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Difference Between Defined Benefit and Defined Contribution

Defined Benefit vs Defined Contribution

Because retirement has become a very big concern in today’s tough times, many are asking as to what type of pension plan is better for them. Is it the defined benefit plan or is the defined contribution pension plan better? Well, both have their own sets of pros and cons.

The DBP (Defined Benefit Pension) is a gold-plated plan that has a fixed computation. It tallies your total years of work times a given per cent of your average pay over your last few years of work. Most government mandated benefit plans give 60%-70% of the worker’s average pay over his last few years of work once they achieve the 30-35 years’ service level.

The pros of a DBP include inflation adjustments and market performance independency. The retirement pension is usually huge (about 70%) of the worker’s contribution. In addition, the highest level of monthly income is usually reached immediately before the retirement stage which works in favor of the worker in bolstering the overall computation of his pension. This is also the reason why tenured workers like the DBP.

On the downside, DBPs only allocate a small portion of the pension to the worker’s spouse in case of his death. Other pension plans are more flexible with regard to this aspect. DBPs are also seen by many employers as a costly option for retirement and pension that’s why they now prefer the DCP alternative instead.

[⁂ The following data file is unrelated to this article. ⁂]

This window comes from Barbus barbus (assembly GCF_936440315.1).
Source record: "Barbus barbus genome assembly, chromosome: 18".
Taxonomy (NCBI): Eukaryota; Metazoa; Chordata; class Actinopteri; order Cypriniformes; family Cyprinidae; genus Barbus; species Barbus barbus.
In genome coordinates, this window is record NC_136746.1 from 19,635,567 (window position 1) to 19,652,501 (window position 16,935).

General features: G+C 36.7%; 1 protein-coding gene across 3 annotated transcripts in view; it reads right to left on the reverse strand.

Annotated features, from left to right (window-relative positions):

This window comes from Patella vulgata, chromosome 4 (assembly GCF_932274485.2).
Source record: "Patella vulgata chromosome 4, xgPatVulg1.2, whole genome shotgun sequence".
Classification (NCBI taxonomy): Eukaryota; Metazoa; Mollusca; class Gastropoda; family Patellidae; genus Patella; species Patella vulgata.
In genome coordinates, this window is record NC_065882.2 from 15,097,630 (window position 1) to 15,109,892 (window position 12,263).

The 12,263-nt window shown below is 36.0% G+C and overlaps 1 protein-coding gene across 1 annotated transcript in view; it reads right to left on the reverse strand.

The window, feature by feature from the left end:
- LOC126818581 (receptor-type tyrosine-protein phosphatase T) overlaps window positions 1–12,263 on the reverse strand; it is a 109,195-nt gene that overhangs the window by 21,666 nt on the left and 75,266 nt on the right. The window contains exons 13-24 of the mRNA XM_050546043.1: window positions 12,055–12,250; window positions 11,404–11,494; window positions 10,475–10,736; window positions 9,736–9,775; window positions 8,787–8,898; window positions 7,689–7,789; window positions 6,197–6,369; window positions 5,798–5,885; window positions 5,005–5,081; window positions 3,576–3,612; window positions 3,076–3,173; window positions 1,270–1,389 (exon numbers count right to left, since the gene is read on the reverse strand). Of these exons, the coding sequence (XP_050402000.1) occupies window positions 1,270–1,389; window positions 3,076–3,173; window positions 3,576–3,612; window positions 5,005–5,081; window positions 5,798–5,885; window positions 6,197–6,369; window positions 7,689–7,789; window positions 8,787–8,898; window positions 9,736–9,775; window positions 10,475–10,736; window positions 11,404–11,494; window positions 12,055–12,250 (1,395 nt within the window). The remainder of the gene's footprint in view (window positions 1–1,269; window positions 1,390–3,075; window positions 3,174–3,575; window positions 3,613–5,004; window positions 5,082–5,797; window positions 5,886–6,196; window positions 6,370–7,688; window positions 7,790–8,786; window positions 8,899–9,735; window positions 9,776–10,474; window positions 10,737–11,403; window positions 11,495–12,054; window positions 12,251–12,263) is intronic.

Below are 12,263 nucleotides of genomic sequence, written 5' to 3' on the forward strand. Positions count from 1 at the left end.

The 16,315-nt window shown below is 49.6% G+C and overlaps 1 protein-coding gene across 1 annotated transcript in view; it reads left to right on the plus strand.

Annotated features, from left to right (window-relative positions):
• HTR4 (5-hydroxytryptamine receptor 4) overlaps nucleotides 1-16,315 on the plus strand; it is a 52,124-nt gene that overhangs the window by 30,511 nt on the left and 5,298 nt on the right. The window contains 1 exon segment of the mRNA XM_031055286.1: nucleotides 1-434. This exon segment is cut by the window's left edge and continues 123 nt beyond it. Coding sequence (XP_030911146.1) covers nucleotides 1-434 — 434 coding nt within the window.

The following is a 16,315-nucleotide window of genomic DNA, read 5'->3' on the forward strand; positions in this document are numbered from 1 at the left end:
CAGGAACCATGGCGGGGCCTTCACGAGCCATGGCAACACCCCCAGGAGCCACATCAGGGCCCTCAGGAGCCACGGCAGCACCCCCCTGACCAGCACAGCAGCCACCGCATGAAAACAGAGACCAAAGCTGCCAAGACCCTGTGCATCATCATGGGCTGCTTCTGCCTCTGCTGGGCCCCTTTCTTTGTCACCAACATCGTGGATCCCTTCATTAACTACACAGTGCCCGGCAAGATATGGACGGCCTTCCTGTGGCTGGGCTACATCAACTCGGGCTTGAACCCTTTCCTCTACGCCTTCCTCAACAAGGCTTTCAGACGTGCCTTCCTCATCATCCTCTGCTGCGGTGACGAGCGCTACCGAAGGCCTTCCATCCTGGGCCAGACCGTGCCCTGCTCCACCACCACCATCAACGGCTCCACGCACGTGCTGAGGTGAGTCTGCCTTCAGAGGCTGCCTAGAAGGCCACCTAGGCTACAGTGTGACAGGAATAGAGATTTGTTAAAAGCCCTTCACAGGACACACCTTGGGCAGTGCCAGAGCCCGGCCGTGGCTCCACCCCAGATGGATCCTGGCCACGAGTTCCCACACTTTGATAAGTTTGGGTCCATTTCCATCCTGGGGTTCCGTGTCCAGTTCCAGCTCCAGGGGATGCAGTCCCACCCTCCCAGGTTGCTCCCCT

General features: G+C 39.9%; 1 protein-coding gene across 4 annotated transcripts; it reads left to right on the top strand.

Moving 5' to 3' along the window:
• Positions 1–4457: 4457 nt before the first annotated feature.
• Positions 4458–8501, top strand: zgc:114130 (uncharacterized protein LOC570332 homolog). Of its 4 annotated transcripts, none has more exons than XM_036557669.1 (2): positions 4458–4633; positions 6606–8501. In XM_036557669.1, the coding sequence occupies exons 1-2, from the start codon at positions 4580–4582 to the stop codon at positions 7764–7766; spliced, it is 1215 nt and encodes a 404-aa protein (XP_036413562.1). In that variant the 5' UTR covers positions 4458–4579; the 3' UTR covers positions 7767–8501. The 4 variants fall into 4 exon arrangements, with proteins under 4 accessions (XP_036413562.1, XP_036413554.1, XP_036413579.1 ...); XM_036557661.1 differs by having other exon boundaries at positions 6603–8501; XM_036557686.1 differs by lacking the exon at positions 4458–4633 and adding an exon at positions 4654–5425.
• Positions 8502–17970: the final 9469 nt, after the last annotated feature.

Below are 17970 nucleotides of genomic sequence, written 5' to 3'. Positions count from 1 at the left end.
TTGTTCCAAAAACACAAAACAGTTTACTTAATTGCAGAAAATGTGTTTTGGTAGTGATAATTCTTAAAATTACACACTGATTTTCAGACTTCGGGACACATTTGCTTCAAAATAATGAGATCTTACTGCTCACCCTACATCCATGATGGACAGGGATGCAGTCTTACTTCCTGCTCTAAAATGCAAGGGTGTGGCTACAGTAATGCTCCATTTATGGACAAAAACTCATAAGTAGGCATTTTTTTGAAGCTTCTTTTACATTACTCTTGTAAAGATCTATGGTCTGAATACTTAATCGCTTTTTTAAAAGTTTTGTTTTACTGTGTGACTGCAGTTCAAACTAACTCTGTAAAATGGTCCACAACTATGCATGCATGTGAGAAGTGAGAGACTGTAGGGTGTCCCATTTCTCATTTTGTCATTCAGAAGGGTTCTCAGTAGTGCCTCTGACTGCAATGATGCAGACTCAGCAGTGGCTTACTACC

In this connection, DCP (Defined Contribution Pension) is based on a fixed percentage from the worker’s salary (matched by his employer). DCP is dependent on portfolio performance so there’s really no assurance as to how much you’ll get upon your retirement. DCP is a good choice for some because you can see your money grow in the process, and in the end what you see is just about what you’ll get. You will also have more control over your portfolio or money within this type of plan. By contrast, if the performance of your portfolio isn’t looking very good, the chance is that your retirement income will also become somewhat affected. The employee might also need to contribute extra effort in being involved in his portfolio so as to generate better results.

In reality, the worker doesn’t have much say as to what type of plan to choose because it is his employer that is working it out for him being one of their tenured employees.


1.DBP can be adjusted for inflation.
2.DBP is usually huge and tends to be more costly for most employers.
3.DCP allows the worker to have some control over his own portfolio.
4.DCP can end up being small if the worker’s portfolio didn’t turn out as expected.

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